Correction: It was the mortgage brokers, not the banks
The people pushing the neg am loans were independent mortgage brokers who did not work for a lender. Banks who actually hold the notes were not the ones pushing these low start rate loans (at least at the earliest) This was a new phenomenon. Previously, loan officers were employees who brought in business to Banks and S&Ls. Banks generally do not lend to those unlikely to pay off the loan. At the end of the bubble, the banking institutions did follow the competition and did make unsafe loans, but the smart ones sold the notes off to "wall street" instead of taking on the risk.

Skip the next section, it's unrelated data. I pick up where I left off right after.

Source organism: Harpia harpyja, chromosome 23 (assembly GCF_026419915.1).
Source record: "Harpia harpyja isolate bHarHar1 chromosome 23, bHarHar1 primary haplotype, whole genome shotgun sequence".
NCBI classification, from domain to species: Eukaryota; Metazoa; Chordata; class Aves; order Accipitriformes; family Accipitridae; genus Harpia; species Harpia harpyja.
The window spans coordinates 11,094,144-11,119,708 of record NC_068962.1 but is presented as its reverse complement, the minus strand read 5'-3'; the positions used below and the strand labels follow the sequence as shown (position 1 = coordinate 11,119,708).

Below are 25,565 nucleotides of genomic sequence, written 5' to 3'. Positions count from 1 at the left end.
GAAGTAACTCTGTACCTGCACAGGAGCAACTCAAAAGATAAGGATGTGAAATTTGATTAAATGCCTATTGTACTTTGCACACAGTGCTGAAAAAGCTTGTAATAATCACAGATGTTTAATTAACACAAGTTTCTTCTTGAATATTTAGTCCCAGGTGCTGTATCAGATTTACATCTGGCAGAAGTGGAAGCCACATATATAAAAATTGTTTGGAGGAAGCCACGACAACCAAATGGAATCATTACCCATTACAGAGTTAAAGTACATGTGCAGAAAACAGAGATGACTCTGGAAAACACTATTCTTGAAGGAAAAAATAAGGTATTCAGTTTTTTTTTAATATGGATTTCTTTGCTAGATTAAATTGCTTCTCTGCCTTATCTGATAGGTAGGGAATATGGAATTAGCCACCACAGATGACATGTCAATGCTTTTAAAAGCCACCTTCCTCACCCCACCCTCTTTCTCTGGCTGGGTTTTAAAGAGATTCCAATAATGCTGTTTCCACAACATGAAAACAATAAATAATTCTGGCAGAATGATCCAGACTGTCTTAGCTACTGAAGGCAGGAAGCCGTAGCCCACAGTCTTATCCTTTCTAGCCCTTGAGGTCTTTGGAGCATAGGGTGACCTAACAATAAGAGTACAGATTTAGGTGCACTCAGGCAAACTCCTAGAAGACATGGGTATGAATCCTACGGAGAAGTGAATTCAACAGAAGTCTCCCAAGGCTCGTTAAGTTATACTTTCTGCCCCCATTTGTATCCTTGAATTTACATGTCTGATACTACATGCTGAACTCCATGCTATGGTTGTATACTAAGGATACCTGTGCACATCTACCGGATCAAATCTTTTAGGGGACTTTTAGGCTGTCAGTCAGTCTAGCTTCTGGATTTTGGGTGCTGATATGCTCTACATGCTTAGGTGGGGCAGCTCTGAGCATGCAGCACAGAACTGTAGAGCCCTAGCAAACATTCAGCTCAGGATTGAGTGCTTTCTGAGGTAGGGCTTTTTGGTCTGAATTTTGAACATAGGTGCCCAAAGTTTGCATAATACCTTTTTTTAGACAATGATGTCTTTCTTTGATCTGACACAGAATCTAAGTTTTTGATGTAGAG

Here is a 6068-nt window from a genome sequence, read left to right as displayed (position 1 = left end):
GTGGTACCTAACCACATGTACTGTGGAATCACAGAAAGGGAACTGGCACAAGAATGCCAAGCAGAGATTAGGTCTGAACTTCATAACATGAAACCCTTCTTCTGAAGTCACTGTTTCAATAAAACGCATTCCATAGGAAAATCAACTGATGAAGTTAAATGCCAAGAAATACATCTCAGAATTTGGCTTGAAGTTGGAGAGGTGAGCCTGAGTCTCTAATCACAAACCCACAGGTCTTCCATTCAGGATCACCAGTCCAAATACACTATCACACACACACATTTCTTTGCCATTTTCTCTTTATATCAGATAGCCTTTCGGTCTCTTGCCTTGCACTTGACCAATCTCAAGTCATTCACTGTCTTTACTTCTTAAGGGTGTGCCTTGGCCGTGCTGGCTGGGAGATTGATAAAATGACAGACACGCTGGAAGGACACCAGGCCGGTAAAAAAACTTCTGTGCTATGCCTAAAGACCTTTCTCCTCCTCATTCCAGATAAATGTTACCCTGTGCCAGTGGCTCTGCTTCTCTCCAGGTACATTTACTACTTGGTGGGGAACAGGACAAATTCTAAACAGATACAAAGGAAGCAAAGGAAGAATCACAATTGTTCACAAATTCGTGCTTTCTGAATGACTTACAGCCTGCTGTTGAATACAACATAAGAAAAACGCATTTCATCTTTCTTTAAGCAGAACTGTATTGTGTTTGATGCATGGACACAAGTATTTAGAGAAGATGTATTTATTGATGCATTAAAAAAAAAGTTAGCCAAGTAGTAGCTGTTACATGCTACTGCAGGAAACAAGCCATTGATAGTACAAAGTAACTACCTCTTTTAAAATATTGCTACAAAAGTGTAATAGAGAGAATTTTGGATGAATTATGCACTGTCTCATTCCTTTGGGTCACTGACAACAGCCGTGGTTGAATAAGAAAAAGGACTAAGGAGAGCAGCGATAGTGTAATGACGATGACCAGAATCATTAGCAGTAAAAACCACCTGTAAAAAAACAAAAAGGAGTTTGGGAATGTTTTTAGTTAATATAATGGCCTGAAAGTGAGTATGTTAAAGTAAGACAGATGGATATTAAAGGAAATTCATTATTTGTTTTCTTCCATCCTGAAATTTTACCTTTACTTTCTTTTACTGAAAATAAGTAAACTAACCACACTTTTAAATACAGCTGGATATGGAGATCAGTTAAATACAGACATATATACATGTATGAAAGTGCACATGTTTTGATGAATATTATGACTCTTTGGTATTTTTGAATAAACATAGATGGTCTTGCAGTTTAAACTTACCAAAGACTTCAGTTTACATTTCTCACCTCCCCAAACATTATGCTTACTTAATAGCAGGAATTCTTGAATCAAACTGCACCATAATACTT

Many people who bought houses in those days did so because they thought it would make them rich. The borrowers were sure housing would continue to increase in value. They were willing to borrow in order to pay$200,000 for a property that would soon be worth $300,000. People could qualify for a loan with less income using a neg am than a traditional 30-year fixed.
The U.S. government also encouraged loans to low income people using "red-lining" rules, that changed the equation to make such lending more likely than before.